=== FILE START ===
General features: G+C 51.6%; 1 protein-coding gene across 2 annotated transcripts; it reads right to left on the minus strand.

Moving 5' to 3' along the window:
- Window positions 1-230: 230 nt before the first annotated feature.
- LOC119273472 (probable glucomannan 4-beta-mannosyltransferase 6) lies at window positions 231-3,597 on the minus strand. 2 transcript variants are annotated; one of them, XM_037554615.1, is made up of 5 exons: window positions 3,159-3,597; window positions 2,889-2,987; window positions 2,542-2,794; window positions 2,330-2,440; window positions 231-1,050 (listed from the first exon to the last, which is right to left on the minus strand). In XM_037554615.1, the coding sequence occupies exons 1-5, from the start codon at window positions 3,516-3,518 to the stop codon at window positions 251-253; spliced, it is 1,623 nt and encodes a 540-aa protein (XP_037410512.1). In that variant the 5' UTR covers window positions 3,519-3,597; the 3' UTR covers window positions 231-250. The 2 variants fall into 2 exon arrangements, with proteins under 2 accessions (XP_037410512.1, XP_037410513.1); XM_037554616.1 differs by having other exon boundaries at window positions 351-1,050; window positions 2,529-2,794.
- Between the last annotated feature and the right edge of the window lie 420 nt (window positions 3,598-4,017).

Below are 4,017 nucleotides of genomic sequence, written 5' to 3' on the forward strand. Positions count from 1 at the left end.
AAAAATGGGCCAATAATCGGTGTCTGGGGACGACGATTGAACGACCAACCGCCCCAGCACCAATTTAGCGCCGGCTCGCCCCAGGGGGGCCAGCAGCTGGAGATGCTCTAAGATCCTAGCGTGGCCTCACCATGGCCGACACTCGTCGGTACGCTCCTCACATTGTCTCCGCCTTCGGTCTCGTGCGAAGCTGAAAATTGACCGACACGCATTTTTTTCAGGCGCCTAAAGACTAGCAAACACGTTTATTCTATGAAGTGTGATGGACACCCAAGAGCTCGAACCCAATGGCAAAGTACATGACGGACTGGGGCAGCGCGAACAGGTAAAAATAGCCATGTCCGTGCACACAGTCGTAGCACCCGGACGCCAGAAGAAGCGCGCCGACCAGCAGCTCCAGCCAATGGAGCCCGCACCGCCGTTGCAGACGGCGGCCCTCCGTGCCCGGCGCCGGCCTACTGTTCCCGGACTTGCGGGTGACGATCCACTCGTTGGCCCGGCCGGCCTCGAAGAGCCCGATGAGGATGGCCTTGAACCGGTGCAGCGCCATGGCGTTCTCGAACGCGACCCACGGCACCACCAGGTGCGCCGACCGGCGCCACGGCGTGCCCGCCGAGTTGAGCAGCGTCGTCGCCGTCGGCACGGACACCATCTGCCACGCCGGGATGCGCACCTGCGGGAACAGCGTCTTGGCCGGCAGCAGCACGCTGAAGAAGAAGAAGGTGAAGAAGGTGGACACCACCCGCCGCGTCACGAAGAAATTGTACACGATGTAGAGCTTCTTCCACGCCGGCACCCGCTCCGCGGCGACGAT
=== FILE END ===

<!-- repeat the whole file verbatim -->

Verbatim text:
General features: G+C 51.6%; 1 protein-coding gene across 2 annotated transcripts; it reads right to left on the minus strand.

Moving 5' to 3' along the window:
- Window positions 1-230: 230 nt before the first annotated feature.
- LOC119273472 (probable glucomannan 4-beta-mannosyltransferase 6) lies at window positions 231-3,597 on the minus strand. 2 transcript variants are annotated; one of them, XM_037554615.1, is made up of 5 exons: window positions 3,159-3,597; window positions 2,889-2,987; window positions 2,542-2,794; window positions 2,330-2,440; window positions 231-1,050 (listed from the first exon to the last, which is right to left on the minus strand). In XM_037554615.1, the coding sequence occupies exons 1-5, from the start codon at window positions 3,516-3,518 to the stop codon at window positions 251-253; spliced, it is 1,623 nt and encodes a 540-aa protein (XP_037410512.1). In that variant the 5' UTR covers window positions 3,519-3,597; the 3' UTR covers window positions 231-250. The 2 variants fall into 2 exon arrangements, with proteins under 2 accessions (XP_037410512.1, XP_037410513.1); XM_037554616.1 differs by having other exon boundaries at window positions 351-1,050; window positions 2,529-2,794.
- Between the last annotated feature and the right edge of the window lie 420 nt (window positions 3,598-4,017).

Below are 4,017 nucleotides of genomic sequence, written 5' to 3' on the forward strand. Positions count from 1 at the left end.
AAAAATGGGCCAATAATCGGTGTCTGGGGACGACGATTGAACGACCAACCGCCCCAGCACCAATTTAGCGCCGGCTCGCCCCAGGGGGGCCAGCAGCTGGAGATGCTCTAAGATCCTAGCGTGGCCTCACCATGGCCGACACTCGTCGGTACGCTCCTCACATTGTCTCCGCCTTCGGTCTCGTGCGAAGCTGAAAATTGACCGACACGCATTTTTTTCAGGCGCCTAAAGACTAGCAAACACGTTTATTCTATGAAGTGTGATGGACACCCAAGAGCTCGAACCCAATGGCAAAGTACATGACGGACTGGGGCAGCGCGAACAGGTAAAAATAGCCATGTCCGTGCACACAGTCGTAGCACCCGGACGCCAGAAGAAGCGCGCCGACCAGCAGCTCCAGCCAATGGAGCCCGCACCGCCGTTGCAGACGGCGGCCCTCCGTGCCCGGCGCCGGCCTACTGTTCCCGGACTTGCGGGTGACGATCCACTCGTTGGCCCGGCCGGCCTCGAAGAGCCCGATGAGGATGGCCTTGAACCGGTGCAGCGCCATGGCGTTCTCGAACGCGACCCACGGCACCACCAGGTGCGCCGACCGGCGCCACGGCGTGCCCGCCGAGTTGAGCAGCGTCGTCGCCGTCGGCACGGACACCATCTGCCACGCCGGGATGCGCACCTGCGGGAACAGCGTCTTGGCCGGCAGCAGCACGCTGAAGAAGAAGAAGGTGAAGAAGGTGGACACCACCCGCCGCGTCACGAAGAAATTGTACACGATGTAGAGCTTCTTCCACGCCGGCACCCGCTCCGCGGCGACGAT